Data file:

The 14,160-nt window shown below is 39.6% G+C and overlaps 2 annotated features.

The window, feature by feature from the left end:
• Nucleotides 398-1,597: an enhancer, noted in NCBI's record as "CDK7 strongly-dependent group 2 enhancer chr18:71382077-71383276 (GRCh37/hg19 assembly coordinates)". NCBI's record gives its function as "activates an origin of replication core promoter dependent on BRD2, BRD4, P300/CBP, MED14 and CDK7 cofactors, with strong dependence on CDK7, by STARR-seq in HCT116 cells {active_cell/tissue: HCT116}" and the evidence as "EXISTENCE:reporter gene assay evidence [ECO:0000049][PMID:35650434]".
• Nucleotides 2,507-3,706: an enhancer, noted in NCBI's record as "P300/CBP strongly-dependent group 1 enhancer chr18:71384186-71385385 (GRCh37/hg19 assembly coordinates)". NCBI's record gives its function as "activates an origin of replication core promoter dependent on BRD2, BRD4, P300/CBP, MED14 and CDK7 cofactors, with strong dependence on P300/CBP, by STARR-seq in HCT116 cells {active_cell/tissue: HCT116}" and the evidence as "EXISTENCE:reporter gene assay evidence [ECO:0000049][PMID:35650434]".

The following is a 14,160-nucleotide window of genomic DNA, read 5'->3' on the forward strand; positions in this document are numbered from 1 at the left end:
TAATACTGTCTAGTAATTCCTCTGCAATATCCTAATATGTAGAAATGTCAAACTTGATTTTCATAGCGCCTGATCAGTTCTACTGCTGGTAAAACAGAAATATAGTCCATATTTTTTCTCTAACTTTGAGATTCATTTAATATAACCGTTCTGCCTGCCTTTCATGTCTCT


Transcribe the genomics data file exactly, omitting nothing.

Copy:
The 14,160-nt window shown below is 39.6% G+C and overlaps 2 annotated features.

The window, feature by feature from the left end:
• Nucleotides 398-1,597: an enhancer, noted in NCBI's record as "CDK7 strongly-dependent group 2 enhancer chr18:71382077-71383276 (GRCh37/hg19 assembly coordinates)". NCBI's record gives its function as "activates an origin of replication core promoter dependent on BRD2, BRD4, P300/CBP, MED14 and CDK7 cofactors, with strong dependence on CDK7, by STARR-seq in HCT116 cells {active_cell/tissue: HCT116}" and the evidence as "EXISTENCE:reporter gene assay evidence [ECO:0000049][PMID:35650434]".
• Nucleotides 2,507-3,706: an enhancer, noted in NCBI's record as "P300/CBP strongly-dependent group 1 enhancer chr18:71384186-71385385 (GRCh37/hg19 assembly coordinates)". NCBI's record gives its function as "activates an origin of replication core promoter dependent on BRD2, BRD4, P300/CBP, MED14 and CDK7 cofactors, with strong dependence on P300/CBP, by STARR-seq in HCT116 cells {active_cell/tissue: HCT116}" and the evidence as "EXISTENCE:reporter gene assay evidence [ECO:0000049][PMID:35650434]".

The following is a 14,160-nucleotide window of genomic DNA, read 5'->3' on the forward strand; positions in this document are numbered from 1 at the left end:
TAATACTGTCTAGTAATTCCTCTGCAATATCCTAATATGTAGAAATGTCAAACTTGATTTTCATAGCGCCTGATCAGTTCTACTGCTGGTAAAACAGAAATATAGTCCATATTTTTTCTCTAACTTTGAGATTCATTTAATATAACCGTTCTGCCTGCCTTTCATGTCTCT